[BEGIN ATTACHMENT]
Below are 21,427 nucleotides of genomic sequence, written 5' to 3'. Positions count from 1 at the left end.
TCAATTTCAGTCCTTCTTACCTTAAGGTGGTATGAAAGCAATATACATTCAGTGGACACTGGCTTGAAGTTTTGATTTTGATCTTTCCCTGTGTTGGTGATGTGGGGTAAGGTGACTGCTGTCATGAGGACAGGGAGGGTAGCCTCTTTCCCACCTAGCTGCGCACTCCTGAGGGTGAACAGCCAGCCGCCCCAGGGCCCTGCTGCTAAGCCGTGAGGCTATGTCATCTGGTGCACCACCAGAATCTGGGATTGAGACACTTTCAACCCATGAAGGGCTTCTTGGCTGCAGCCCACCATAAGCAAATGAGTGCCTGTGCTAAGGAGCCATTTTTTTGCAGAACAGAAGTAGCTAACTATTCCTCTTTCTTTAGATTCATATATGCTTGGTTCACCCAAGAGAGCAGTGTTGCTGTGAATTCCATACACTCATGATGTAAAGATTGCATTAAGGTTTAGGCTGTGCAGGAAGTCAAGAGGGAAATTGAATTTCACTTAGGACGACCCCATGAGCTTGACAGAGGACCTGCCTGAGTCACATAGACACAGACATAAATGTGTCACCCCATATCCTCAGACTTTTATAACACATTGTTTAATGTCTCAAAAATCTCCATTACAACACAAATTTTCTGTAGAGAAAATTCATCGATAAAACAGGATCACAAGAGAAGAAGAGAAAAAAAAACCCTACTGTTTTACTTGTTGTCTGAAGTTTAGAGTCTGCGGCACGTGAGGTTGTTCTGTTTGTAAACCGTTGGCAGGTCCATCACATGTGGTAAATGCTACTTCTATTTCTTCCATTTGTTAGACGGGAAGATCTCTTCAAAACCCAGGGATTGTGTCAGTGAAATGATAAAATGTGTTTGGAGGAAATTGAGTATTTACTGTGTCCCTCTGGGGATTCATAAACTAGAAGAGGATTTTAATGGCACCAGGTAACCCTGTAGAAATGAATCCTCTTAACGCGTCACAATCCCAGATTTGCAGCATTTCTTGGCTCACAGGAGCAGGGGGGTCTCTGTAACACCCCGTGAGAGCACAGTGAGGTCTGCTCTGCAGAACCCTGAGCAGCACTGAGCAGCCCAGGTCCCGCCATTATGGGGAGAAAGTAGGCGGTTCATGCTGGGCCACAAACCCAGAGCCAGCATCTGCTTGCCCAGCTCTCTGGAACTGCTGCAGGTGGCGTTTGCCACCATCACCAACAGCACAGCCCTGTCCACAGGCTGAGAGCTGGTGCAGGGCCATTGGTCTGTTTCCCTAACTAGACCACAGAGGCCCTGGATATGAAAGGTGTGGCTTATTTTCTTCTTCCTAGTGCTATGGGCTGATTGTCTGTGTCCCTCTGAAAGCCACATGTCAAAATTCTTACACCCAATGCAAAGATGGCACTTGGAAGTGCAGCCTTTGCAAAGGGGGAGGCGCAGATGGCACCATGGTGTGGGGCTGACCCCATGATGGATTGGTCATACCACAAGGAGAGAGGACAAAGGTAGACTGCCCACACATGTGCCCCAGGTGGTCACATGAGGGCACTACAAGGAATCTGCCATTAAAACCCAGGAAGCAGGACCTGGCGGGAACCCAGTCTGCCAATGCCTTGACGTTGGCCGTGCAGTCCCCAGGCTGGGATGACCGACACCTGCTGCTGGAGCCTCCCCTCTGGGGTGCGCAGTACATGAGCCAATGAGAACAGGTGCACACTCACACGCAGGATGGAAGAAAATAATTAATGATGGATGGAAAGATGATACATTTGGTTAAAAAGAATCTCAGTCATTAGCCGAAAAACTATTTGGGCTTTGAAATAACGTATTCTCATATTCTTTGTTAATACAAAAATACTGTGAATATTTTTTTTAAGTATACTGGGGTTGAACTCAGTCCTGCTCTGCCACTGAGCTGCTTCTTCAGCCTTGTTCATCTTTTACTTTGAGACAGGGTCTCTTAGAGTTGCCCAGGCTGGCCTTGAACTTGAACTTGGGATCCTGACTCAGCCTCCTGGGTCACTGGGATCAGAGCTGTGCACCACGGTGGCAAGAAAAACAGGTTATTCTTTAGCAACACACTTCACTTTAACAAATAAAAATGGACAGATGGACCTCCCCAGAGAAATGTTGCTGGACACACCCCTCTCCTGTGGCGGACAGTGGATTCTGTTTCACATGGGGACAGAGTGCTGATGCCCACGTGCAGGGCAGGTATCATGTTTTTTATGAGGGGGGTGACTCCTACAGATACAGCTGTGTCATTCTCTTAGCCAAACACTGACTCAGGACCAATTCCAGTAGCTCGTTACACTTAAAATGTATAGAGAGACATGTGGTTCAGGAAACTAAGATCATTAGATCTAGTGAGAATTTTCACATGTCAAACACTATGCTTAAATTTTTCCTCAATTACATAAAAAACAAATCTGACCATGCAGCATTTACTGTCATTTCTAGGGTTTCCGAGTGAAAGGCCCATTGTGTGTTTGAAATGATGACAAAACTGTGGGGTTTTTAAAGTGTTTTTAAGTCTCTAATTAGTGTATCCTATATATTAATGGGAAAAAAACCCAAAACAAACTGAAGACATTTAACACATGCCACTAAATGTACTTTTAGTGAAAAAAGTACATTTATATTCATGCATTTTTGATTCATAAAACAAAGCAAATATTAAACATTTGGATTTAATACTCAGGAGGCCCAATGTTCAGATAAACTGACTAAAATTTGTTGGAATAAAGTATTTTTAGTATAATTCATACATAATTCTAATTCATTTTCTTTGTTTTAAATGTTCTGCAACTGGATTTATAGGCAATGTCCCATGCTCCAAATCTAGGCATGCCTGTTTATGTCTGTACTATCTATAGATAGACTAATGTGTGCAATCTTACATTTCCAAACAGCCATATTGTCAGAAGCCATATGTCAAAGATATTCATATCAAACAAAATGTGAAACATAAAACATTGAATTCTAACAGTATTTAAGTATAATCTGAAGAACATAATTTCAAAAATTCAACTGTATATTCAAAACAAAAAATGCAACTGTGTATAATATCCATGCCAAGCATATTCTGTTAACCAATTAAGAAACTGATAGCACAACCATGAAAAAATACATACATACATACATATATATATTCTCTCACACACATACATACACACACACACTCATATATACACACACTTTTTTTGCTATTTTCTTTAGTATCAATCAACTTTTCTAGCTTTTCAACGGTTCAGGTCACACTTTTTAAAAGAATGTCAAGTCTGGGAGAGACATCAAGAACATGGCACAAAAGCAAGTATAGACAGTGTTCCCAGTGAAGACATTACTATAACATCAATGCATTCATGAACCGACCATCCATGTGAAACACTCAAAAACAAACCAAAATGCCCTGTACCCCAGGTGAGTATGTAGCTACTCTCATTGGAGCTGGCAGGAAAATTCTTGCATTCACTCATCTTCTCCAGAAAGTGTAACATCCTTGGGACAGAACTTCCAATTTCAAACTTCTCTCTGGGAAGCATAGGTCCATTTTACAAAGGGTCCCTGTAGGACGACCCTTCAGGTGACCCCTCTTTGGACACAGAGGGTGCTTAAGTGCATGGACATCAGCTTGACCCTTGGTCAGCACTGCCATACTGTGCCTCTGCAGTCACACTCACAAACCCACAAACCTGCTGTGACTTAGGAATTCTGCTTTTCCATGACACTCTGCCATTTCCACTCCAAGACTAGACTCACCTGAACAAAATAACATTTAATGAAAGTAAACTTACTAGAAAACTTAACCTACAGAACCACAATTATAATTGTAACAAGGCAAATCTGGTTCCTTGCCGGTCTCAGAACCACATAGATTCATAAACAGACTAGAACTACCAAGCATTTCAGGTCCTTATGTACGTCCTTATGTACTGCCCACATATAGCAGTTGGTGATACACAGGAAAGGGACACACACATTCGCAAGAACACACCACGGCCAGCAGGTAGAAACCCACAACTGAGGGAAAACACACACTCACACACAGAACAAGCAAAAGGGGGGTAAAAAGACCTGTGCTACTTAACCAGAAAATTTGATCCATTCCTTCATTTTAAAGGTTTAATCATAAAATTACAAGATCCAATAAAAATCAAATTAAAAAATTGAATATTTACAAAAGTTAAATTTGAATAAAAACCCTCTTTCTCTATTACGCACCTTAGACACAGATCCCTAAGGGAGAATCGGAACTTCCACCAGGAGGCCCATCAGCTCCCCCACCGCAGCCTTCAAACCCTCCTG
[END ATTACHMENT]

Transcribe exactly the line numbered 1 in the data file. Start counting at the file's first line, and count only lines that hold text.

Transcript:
Below are 21,427 nucleotides of genomic sequence, written 5' to 3'. Positions count from 1 at the left end.